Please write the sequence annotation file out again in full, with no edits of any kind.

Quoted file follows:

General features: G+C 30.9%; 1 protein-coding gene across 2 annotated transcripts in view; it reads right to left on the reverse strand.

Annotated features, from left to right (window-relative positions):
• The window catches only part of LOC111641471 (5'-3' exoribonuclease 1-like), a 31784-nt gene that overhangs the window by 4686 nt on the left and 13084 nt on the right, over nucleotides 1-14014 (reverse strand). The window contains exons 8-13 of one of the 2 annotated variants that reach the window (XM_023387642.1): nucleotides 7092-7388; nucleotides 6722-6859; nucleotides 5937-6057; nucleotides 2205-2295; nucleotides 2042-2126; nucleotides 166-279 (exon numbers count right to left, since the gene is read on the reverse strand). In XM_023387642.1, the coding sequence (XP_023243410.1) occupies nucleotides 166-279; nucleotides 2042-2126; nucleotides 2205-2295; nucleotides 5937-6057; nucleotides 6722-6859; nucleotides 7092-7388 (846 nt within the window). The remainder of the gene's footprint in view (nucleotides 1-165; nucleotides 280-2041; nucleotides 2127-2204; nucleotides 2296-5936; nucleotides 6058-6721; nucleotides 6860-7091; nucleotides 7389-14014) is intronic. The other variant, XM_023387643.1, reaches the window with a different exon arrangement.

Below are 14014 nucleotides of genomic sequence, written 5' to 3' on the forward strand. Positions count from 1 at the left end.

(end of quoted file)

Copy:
General features: G+C 30.9%; 1 protein-coding gene across 2 annotated transcripts in view; it reads right to left on the reverse strand.

Annotated features, from left to right (window-relative positions):
• The window catches only part of LOC111641471 (5'-3' exoribonuclease 1-like), a 31784-nt gene that overhangs the window by 4686 nt on the left and 13084 nt on the right, over nucleotides 1-14014 (reverse strand). The window contains exons 8-13 of one of the 2 annotated variants that reach the window (XM_023387642.1): nucleotides 7092-7388; nucleotides 6722-6859; nucleotides 5937-6057; nucleotides 2205-2295; nucleotides 2042-2126; nucleotides 166-279 (exon numbers count right to left, since the gene is read on the reverse strand). In XM_023387642.1, the coding sequence (XP_023243410.1) occupies nucleotides 166-279; nucleotides 2042-2126; nucleotides 2205-2295; nucleotides 5937-6057; nucleotides 6722-6859; nucleotides 7092-7388 (846 nt within the window). The remainder of the gene's footprint in view (nucleotides 1-165; nucleotides 280-2041; nucleotides 2127-2204; nucleotides 2296-5936; nucleotides 6058-6721; nucleotides 6860-7091; nucleotides 7389-14014) is intronic. The other variant, XM_023387643.1, reaches the window with a different exon arrangement.

Below are 14014 nucleotides of genomic sequence, written 5' to 3' on the forward strand. Positions count from 1 at the left end.